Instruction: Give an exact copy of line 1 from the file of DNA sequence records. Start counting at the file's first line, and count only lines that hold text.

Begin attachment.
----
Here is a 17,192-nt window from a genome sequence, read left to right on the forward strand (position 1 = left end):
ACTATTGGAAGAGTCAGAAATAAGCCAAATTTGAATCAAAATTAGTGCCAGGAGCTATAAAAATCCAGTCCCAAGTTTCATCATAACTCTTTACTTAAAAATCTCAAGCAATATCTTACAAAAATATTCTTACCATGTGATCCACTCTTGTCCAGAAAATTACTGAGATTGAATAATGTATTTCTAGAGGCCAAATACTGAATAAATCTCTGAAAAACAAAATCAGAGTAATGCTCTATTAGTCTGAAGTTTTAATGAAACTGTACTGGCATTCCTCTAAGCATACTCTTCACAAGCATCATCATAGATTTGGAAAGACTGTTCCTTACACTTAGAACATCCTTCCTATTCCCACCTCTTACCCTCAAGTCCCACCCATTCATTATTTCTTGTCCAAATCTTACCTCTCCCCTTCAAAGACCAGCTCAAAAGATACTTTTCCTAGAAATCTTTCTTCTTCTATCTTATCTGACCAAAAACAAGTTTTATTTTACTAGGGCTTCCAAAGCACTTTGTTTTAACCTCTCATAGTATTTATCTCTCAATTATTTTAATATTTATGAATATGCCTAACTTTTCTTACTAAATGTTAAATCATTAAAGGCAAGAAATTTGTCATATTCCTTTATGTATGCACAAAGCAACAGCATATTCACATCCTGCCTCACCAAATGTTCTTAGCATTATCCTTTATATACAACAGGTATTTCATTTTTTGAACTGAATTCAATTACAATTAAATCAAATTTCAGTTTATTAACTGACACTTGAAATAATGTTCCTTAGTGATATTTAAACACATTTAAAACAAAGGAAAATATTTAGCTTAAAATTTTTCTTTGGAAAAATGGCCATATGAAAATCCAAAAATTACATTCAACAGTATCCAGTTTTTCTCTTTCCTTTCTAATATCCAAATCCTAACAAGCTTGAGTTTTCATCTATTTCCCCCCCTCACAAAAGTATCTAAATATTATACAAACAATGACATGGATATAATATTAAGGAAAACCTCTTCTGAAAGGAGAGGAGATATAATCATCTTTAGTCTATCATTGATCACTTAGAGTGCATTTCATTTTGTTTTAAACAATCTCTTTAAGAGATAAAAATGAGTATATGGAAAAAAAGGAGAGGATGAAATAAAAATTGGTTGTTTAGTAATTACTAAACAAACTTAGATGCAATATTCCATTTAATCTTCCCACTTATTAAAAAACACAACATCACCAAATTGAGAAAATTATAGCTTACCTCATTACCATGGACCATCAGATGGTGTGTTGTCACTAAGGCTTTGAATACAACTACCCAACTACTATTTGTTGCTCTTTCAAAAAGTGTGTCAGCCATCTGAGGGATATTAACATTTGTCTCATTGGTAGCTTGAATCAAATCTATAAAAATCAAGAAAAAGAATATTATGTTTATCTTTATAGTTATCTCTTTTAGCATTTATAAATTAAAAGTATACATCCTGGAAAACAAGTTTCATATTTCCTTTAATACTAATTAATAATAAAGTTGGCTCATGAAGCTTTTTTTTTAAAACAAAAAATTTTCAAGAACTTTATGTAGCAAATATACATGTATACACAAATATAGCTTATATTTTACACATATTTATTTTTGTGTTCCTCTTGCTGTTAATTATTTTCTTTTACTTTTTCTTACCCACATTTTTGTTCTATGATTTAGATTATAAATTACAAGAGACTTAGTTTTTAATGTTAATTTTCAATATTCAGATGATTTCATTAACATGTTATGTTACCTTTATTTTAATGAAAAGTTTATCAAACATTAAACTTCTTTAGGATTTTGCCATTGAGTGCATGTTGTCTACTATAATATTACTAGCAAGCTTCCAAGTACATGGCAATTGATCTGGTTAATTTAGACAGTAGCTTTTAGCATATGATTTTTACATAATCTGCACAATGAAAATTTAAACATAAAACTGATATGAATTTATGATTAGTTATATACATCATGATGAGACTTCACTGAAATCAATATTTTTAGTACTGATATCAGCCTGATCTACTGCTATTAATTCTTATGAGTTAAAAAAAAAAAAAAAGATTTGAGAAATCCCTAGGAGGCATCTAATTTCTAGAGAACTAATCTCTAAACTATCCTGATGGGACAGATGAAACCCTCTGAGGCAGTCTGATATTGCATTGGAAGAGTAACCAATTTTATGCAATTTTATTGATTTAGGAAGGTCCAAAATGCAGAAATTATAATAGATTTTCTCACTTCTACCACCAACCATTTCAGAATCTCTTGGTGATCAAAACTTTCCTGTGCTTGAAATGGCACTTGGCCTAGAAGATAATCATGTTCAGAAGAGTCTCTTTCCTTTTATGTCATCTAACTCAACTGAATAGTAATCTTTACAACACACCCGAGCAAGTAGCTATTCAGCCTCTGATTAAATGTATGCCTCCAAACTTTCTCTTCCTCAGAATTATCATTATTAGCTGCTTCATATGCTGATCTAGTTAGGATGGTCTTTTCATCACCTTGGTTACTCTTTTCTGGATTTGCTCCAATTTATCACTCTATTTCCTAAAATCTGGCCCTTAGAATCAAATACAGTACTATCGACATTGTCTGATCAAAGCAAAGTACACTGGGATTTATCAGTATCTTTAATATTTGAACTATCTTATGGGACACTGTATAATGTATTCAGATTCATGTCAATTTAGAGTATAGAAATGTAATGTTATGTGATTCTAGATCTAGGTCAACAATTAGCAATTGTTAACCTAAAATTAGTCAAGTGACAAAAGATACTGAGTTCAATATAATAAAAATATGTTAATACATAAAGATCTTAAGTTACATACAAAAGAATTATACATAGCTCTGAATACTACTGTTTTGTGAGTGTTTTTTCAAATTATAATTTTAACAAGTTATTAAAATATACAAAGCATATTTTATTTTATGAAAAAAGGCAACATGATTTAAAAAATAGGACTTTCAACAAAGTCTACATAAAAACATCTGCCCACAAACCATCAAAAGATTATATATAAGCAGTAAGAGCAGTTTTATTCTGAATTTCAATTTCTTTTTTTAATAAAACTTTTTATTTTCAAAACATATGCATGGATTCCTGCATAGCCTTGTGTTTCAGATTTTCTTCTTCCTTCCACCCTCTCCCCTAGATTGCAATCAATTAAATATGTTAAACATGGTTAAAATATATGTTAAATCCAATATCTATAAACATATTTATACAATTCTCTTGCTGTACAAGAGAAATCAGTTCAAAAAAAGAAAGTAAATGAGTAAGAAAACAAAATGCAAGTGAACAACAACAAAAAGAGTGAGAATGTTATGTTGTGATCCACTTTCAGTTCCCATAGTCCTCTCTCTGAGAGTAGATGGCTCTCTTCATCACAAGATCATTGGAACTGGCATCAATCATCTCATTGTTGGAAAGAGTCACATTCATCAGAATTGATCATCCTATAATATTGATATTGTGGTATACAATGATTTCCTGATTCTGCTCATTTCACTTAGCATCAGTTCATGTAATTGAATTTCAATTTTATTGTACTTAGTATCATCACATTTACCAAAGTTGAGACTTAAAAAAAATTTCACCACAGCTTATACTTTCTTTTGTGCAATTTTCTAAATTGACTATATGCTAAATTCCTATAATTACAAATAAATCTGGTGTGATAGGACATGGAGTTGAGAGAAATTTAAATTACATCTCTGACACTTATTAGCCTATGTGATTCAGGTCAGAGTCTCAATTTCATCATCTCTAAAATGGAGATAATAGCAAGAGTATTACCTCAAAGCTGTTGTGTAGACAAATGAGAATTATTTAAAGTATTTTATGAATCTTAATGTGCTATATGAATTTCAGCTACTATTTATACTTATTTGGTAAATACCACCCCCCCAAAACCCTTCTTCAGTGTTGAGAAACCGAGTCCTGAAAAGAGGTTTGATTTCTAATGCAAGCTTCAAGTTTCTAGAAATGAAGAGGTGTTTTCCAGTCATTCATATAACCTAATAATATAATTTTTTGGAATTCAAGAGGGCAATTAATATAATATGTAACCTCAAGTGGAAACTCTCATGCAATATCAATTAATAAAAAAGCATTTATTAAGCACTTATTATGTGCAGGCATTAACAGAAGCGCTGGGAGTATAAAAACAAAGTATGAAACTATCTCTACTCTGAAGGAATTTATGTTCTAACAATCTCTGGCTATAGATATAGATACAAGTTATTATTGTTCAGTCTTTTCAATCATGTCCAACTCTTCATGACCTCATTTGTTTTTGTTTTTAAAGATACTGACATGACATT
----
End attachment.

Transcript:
Here is a 17,192-nt window from a genome sequence, read left to right on the forward strand (position 1 = left end):